The 2021 Jewish International Film Festival kicks off with a poignant tale of a young girl and her family migrating across Europe in the wake of the Nazi’s rise to power.
Every year, the Jewish International Film Festival gives Perth moviegoers a glimpse into the lives and stories of Jewish people from around the world. This year’s line-up remains no different, with a large variety of feature films and documentaries which cover the full extent of Jewish culture throughout the diaspora. One of the films making its debut at the Luna Cinemas as part of this year’s line-up is the German drama, When Hitler Stole Pink Rabbit.
Caroline Link’s pre-holocaust drama tells the story of a young Jewish girl named Anna Kemper, as she and her family are faced with leaving their home in the early days of the Nazi’s rise to power. At first Anna is hesitant to leave because it would mean leaving behind her toys and friends, including her caring maidservant, Heimpi. Eventually Anna accepts the situation upon realising the impact that Hitler will have if he wins the election. From there the family go on a journey spanning many cities and communities across Europe.
Throughout the journey, the Kemper face many challenges which come with moving from town to town. For Anna and her brother, it’s as usual as going to school and trying making new friends. Later on the problems grow for the family when they are living on low wages, with a wave of Nazi fanaticism and anti-Semitism slowly emerging from around the corner. Throughout all this, the Kemper family grow to find the positive aspects of everywhere they visit, whilst Anna learns that the home she left behind is the one she will always have; her family.
From the start, I was impressed with how the film was paced. It felt like a coming-of-age, family road trip movie across Europe. All the while it kept the viewer constantly aware of the evils which were brewing around them which keeps them constantly on the move. It made me appreciate and acknowledge the many Jewish families who, during the early 30’s, managed to escape Germany and most of Europe for that matter, knowing very well the impact the Nazis would have over their lives.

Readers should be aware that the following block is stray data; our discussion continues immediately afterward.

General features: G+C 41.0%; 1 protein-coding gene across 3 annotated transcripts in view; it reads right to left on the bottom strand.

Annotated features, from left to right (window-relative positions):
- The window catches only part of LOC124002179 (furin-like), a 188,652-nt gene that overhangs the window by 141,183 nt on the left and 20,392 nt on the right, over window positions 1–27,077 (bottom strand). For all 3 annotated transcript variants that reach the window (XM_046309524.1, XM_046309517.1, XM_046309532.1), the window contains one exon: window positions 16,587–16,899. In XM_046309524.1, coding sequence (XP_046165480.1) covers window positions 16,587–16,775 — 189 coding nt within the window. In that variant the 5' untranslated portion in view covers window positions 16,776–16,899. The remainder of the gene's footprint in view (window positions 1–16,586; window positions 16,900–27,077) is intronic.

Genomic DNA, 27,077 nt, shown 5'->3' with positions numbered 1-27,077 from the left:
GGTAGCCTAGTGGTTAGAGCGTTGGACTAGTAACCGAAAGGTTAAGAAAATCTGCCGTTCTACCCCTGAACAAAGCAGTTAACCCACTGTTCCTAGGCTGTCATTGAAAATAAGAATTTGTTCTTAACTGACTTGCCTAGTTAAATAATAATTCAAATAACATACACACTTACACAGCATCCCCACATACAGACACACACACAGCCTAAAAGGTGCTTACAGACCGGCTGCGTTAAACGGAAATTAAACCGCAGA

In the beginning of the film, it portrays Anna and her family living a perfectly normal life in Germany. The kids are happily playing with their friends, the mother is practicing piano, and the father is busy at work writing articles for the local paper. This all changes when the news breaks that Anna’s father’s name is on Hitler’s list, filled with the names of Jews who pose a threat to the Nazis. This immediately forces the family to flee Germany. From there the film follows the Kemper family as they find a new home to live, in a world that slowly seems to be turning against them.
At its heart, this story revolves entirely around the point-of-view of Anna, as she tries her hardest to make sense of her new surroundings. The young child actor who plays Anna (Riva Krymalowski) does a beautiful job encapsulating Anna’s slow upbringing into a world she is not used to, whilst trying to find the positives in her everyday life. Whenever her family moved from place to place, I always found myself rooting for Anna to get along with the kids in her class or learn the language, because it showed how far she’s grown along her winding journey. Riva’s acting clearly stands out whenever she is confronted with aspect of her old home life in Germany which she left behind. Some of these aspects include her pink stuffed rabbit toy (yes, THAT pink rabbit in the films title) and her beloved maidservant, Heimpi, who acts as a guardian angel to the Kemper family. One scene, in which Anna gets a phone call from Heimpi whilst in Switzerland, stood out for me because of the impact it has on young Anna. Heimpi tells Anna that she has gone to work for another family, which crushes Anna because she’s the only fragment that Anna had left to remind her of her old life. It also struck a chord for me because of how well the film established Heimpi as somewhat of a parental guardian to Anna and her brother.
Upon reading up on this film in the JIFF program, I notice one review compared the film to Taika Waititi’s 2019 film, Jojo Rabbit, yet with a less zany tone. As much as I loved how Waititi depicted childhood in WW2 through the eyes of a young Hitler youth, I greatly appreciated the less satirical tone that ‘Pink Rabbit’ portrayed through its depiction of a Jewish girl, growing up in the early days of the holocaust. As mentioned earlier, the film does not shy away from describing the horrors that Jewish people in Germany (and later all of Europe) faced once Hitler came to power, with characters occasionally mentioning break-ins and arrests which were orchestrated by the Nazis. Later on the film does show the Kemper family experiencing a wave of antisemitism from their neighbours in Paris. Despite the fact that there are no Nazis present throughout the entire movie (apart from one kid earlier in the film who dresses up like a Nazi for a children’s birthday party), one is constantly aware of the looming danger this family faces.
Despite this tense atmosphere, ‘When Hitler Stole Pink Rabbit’ is a movie filled with warmth, hope and optimism. It was heart-warming watching the Kemper family persevere throughout the film and try to overcome the challenges they faced as a family. Ultimately this is a story about holding onto the things you have when all seems lost, and how with the right people, anywhere can become home. This is definitely worth seeing if you like dramas made with a heap of heart and childlike wonder within them.